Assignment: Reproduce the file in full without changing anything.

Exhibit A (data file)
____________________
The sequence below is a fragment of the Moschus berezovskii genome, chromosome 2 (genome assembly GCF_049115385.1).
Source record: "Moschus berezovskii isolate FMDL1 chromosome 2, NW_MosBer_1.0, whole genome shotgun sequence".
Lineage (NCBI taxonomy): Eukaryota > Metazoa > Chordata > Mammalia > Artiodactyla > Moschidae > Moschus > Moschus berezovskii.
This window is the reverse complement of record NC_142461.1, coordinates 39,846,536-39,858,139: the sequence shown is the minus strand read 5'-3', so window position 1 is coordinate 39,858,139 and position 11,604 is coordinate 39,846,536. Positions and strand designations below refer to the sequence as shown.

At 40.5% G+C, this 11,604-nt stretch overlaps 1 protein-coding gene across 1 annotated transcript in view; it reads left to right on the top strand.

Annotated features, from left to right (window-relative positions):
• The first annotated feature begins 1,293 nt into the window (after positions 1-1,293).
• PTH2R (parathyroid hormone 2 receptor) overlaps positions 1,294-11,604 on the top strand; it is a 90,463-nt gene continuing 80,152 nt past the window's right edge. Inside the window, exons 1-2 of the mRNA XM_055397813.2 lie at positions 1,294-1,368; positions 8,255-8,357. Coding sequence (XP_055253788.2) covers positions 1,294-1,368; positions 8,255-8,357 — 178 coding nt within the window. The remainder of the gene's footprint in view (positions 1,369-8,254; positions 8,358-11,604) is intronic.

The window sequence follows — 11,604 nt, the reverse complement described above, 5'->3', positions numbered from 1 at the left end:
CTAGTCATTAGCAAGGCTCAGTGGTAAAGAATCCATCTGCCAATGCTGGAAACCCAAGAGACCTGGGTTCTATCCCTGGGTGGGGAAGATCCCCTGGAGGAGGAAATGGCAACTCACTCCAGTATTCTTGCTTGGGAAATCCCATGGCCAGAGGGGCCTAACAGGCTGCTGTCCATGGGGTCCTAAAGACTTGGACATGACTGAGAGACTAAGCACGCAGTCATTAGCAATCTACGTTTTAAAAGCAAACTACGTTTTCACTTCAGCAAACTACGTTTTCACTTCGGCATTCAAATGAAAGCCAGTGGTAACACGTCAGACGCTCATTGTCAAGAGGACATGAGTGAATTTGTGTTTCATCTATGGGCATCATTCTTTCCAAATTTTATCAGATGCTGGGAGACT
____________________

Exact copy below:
The sequence below is a fragment of the Moschus berezovskii genome, chromosome 2 (genome assembly GCF_049115385.1).
Source record: "Moschus berezovskii isolate FMDL1 chromosome 2, NW_MosBer_1.0, whole genome shotgun sequence".
Lineage (NCBI taxonomy): Eukaryota > Metazoa > Chordata > Mammalia > Artiodactyla > Moschidae > Moschus > Moschus berezovskii.
This window is the reverse complement of record NC_142461.1, coordinates 39,846,536-39,858,139: the sequence shown is the minus strand read 5'-3', so window position 1 is coordinate 39,858,139 and position 11,604 is coordinate 39,846,536. Positions and strand designations below refer to the sequence as shown.

At 40.5% G+C, this 11,604-nt stretch overlaps 1 protein-coding gene across 1 annotated transcript in view; it reads left to right on the top strand.

Annotated features, from left to right (window-relative positions):
• The first annotated feature begins 1,293 nt into the window (after positions 1-1,293).
• PTH2R (parathyroid hormone 2 receptor) overlaps positions 1,294-11,604 on the top strand; it is a 90,463-nt gene continuing 80,152 nt past the window's right edge. Inside the window, exons 1-2 of the mRNA XM_055397813.2 lie at positions 1,294-1,368; positions 8,255-8,357. Coding sequence (XP_055253788.2) covers positions 1,294-1,368; positions 8,255-8,357 — 178 coding nt within the window. The remainder of the gene's footprint in view (positions 1,369-8,254; positions 8,358-11,604) is intronic.

The window sequence follows — 11,604 nt, the reverse complement described above, 5'->3', positions numbered from 1 at the left end:
CTAGTCATTAGCAAGGCTCAGTGGTAAAGAATCCATCTGCCAATGCTGGAAACCCAAGAGACCTGGGTTCTATCCCTGGGTGGGGAAGATCCCCTGGAGGAGGAAATGGCAACTCACTCCAGTATTCTTGCTTGGGAAATCCCATGGCCAGAGGGGCCTAACAGGCTGCTGTCCATGGGGTCCTAAAGACTTGGACATGACTGAGAGACTAAGCACGCAGTCATTAGCAATCTACGTTTTAAAAGCAAACTACGTTTTCACTTCAGCAAACTACGTTTTCACTTCGGCATTCAAATGAAAGCCAGTGGTAACACGTCAGACGCTCATTGTCAAGAGGACATGAGTGAATTTGTGTTTCATCTATGGGCATCATTCTTTCCAAATTTTATCAGATGCTGGGAGACT